Not Equal Pay, Fair Pay: WNBA's Ogwumike Gets Gender Wage Right on ‘Uninterrupted’

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The “gender pay gap” between men and women in professional sports has been in the news-cycle for months. This has taken the activist world by storm and has created countless conversations about how patriarchal systems are unfair because they should earn “equal pay for equal work.”

What is often lost is the fact that, unfortunately, very few women’s sports bring in the total revenue that men’s sports do. Fewer viewers mean fewer dollars to go around.

Right or wrong, that is the way economics works. Equal work does not necessarily constitute an equal pay, just ask any small-business owner who works 80-hour weeks and still lives month to month.

And yet, so many arguments on this subject are based upon flat dollar amounts. X male player is making Y amount. And his female counterpart is making hundreds of thousands, if not millions, less.

Go ahead, research articles about the United States Women’s National Team (USWNT). All of the articles will use raw numbers for their argument. They will discuss how the USWNT’s total possible prize money is substantially less than what the men would win if they could take home the gold.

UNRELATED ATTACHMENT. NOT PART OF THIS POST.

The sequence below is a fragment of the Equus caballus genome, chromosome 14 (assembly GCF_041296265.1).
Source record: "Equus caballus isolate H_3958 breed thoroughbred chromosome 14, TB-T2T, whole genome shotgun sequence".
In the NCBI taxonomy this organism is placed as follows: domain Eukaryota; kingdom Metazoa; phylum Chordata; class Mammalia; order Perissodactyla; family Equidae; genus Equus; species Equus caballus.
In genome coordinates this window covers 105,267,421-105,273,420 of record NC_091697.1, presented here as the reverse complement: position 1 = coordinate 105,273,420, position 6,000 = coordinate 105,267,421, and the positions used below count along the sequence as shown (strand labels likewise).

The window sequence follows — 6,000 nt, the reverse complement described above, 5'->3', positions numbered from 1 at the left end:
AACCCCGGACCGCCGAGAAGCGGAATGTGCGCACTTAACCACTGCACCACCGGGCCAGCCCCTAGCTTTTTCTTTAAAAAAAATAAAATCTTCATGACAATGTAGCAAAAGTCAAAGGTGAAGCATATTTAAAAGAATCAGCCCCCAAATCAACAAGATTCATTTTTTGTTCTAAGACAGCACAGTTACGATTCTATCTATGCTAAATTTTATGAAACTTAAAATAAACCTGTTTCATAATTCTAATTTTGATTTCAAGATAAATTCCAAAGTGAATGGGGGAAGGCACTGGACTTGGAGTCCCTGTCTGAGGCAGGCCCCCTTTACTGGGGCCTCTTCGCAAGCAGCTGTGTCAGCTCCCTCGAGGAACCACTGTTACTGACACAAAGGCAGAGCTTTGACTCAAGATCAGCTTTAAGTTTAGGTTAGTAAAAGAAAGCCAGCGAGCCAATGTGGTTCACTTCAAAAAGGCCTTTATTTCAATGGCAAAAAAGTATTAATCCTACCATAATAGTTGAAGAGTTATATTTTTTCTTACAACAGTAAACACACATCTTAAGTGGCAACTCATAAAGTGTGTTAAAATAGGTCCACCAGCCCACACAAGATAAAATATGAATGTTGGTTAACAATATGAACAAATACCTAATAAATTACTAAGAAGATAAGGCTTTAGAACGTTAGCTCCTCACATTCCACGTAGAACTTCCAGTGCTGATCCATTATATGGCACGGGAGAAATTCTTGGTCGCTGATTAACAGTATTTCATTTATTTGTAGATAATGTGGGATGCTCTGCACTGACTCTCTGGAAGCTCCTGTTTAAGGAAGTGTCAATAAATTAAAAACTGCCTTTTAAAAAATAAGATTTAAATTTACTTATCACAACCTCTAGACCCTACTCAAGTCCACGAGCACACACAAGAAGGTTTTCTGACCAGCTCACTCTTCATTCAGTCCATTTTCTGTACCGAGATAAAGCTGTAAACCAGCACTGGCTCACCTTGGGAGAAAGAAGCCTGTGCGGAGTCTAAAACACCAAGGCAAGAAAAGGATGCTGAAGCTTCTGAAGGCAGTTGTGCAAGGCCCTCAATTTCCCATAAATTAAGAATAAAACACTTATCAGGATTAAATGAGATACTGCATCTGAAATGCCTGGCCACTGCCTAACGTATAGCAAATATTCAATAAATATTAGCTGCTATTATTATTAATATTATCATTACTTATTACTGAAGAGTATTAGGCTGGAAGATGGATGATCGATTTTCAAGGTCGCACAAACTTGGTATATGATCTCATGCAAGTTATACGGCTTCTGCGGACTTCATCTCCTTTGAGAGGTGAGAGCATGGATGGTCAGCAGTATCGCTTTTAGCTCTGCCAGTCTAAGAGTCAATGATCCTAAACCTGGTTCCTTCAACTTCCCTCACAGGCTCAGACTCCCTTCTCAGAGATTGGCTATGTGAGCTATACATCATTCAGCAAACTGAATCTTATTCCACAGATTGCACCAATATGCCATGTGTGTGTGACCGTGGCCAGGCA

And on the surface, those arguments are sound.

But when someone digs a little deeper, it comes to light that the men are able to make more money simply because the prize money negotiations for both men’s and women’s FIFA are based upon revenue percentage. That is, the amount of worldwide revenue generated by the entire World Cup.

In short, the USWNT and the United States Men’s National Team (USMNT) receive a pre-negotiated percentage of the total WORLDWIDE revenue generated during the World Cup. The further they advance, the larger cut they receive.

Although far more people in America would rather watch the USWNT win gold than the USMNT get knocked out in group stages year after year, on a global scale, men’s soccer is more popular.


Hence, right or wrong, the men are able to make more money than the women. Because the World Cup is, in fact, worldwide.

With all of that as the preface…

Enter PF of the WNBA’s Los Angeles Sparks, Chiney Ogwumike.

On Monday’s Kneading Dough: The Podcast (presented on the UNINTERRUPTED platform,) she took the time to define the difference between equal pay and fair pay.

“I think the biggest misconception that we have in society is that: everyone assumes WNBA players want NBA Money,” said Ogwumike. “We look at LeBron James or we look at Steph Curry or we look at any other player even the rookies and we say, ‘We want that much money that they’re making.’ No that’s not the case. We don’t want equal pay. We want fair pay. Fair pay.”

Ogwumike's full comments here.

She continued by outlining that NBA players currently make about 50% of the revenue generated (based upon their collective bargaining agreement.) Whereas WNBA players don’t receive even close to that much. A Forbes article from 2018 estimated that WNBA players actually receive under 25% of the total revenue generated; based upon the numbers on the men’s side, it makes sense to push for a significantly higher number the next time the WNBA and its players re-negotiate.

Ogwumike is therefore addressing the issue through the correct economical lens and should be applauded for doing so. She is not pushing for a straight money grab, but instead an opportunity to receive payment in proportion to the way the league sinks or swims. The true American Dream.

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